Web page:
Snell, Glen (Society for Range Management, 1980-06-01)
    • Origin of Soil Mounds Associated with Clumps of Ribes velutinum

      Saunders, D. V.; Young, J. A.; Evans, R. A. (Society for Range Management, 1973-01-01)
      The mounds of soil associated with multi-stem clumps of Ribes velutinum Greene are apparently the result of rodent activity and are not remnant erosion surfaces. The development of the mounds is a dynamic response to stand renewal by burning. Rodents apparently are attracted by the increase in annuals, especially downy brome, which occurs after fire. The protection of the spiney clumps of resprouting Ribes provides a safe place for the rodents to build their dens.
    • Origin, Persistence, and Resolution of the Rotational Grazing Debate: Integrating Human Dimensions Into Rangeland Research

      Briske, D. D.; Sayre, Nathan F.; Huntsinger, L.; Fernandez-Giminez, M.; Budd, B.; Derner, J. D. (Society for Range Management, 2011-07-01)
      The debate regarding the benefits of rotational grazing has eluded resolution within the US rangeland profession for more than 60 yr. This forum examines the origin of the debate and the major reasons for its persistence in an attempt to identify common ground for resolution, and to search for meaningful lessons from this central chapter in the history of the US rangeland profession. Rotational grazing was a component of the institutional and scientific response to severe rangeland degradation at the turn of the 20th century, and it has since become the professional norm for grazing management. Managers have found that rotational grazing systems can work for diverse management purposes, but scientific experiments have demonstrated that they do not necessarily work for specific ecological purposes. These interpretations appear contradictory, but we contend that they can be reconciled by evaluation within the context of complex adaptive systems in which human variables such as goal setting, experiential knowledge, and decision making are given equal importance to biophysical variables. The scientific evidence refuting the ecological benefits of rotational grazing is robust, but also narrowly focused, because it derives from experiments that intentionally excluded these human variables. Consequently, the profession has attempted to answer a broad, complex question—whether or not managers should adopt rotational grazing—with necessarily narrow experimental research focused exclusively on ecological processes. The rotational grazing debate persists because the rangeland profession has not yet developed a management and research framework capable of incorporating both the social and biophysical components of complex adaptive systems. We recommend moving beyond the debate over whether or not rotational grazing works by focusing on adaptive management and the integration of experiential and experimental, as well as social and biophysical, knowledge to provide a more comprehensive framework for the management of rangeland systems.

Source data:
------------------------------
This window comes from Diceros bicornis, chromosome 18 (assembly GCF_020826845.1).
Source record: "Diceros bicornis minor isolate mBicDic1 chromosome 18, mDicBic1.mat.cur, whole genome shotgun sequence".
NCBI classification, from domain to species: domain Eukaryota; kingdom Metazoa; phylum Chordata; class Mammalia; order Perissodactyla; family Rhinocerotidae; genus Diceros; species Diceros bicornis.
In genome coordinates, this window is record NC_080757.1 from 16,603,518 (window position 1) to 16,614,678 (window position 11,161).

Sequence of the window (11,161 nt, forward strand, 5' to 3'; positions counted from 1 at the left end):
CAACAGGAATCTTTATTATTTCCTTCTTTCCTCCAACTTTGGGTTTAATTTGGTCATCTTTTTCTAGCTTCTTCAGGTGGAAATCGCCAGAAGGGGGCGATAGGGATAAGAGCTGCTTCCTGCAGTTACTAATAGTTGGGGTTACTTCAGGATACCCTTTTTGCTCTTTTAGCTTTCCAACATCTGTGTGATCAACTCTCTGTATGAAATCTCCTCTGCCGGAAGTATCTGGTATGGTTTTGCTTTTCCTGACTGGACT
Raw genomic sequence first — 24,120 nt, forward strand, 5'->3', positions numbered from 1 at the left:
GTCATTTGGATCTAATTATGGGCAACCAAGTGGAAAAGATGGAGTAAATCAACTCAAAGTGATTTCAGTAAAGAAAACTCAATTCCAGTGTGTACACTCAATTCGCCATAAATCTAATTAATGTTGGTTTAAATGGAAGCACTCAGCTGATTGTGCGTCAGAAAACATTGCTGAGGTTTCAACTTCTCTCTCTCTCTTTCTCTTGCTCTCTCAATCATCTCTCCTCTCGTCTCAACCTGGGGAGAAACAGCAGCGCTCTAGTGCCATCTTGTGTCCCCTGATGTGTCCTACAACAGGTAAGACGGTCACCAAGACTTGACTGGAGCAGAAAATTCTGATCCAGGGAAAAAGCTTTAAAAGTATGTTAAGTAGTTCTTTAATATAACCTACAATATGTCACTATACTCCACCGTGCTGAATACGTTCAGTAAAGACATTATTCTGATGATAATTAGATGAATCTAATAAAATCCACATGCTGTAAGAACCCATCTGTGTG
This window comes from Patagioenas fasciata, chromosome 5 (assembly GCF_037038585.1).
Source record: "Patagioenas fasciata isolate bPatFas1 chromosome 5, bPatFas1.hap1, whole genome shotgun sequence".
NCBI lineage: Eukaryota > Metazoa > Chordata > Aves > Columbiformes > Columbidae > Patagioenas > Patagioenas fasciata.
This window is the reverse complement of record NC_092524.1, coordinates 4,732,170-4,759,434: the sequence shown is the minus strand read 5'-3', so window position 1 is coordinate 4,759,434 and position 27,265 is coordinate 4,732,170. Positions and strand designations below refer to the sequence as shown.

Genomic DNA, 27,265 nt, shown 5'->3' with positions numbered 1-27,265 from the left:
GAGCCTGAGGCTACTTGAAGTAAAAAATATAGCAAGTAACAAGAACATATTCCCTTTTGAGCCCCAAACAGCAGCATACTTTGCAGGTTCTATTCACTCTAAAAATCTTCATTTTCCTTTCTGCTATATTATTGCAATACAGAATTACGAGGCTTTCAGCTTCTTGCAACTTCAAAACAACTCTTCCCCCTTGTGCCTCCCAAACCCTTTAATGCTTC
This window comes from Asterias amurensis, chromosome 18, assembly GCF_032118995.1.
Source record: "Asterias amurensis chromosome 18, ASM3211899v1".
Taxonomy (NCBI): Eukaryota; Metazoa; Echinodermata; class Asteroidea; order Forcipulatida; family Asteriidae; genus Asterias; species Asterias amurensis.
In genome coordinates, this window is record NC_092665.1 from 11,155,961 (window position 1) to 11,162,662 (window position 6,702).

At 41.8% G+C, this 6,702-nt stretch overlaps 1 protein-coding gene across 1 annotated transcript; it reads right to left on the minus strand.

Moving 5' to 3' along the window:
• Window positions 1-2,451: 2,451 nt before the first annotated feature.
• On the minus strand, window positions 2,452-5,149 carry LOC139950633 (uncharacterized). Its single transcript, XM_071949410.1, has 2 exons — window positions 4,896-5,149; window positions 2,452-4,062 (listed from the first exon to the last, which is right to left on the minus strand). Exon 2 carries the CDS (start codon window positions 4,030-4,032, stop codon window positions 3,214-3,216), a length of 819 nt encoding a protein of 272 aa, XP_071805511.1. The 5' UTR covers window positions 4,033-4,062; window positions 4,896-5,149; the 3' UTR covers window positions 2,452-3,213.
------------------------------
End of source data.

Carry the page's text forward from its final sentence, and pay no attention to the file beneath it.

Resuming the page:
• Our 1951 Student Issue

      Campbell, R. S. (Society for Range Management, 1951-09-01)
    • Our Forgotten Rangelands

      Whittekiend, J. Craig (Society for Range Management, 1999-08-01)
      Range resources played only a small role in the first round of national forest plans, the Society for Range Management believes, and the Committee of Scientists’ proposal for identifying lands suitable for values other than timber production is still vague. But the committee’s strong appeal for a collaborative approach to planning, the opportunity for involvement at multiple levels, and the emphasis on local input will help ensure that range managers can become involved. If they can’t, controversy resulting from the past lack of direction for rangelands may continue.
    • Our Native Range—A New Horizon in Soil, Water, and Plant Conservation

      Anderson, E. W. (Society for Range Management, 1963-07-01)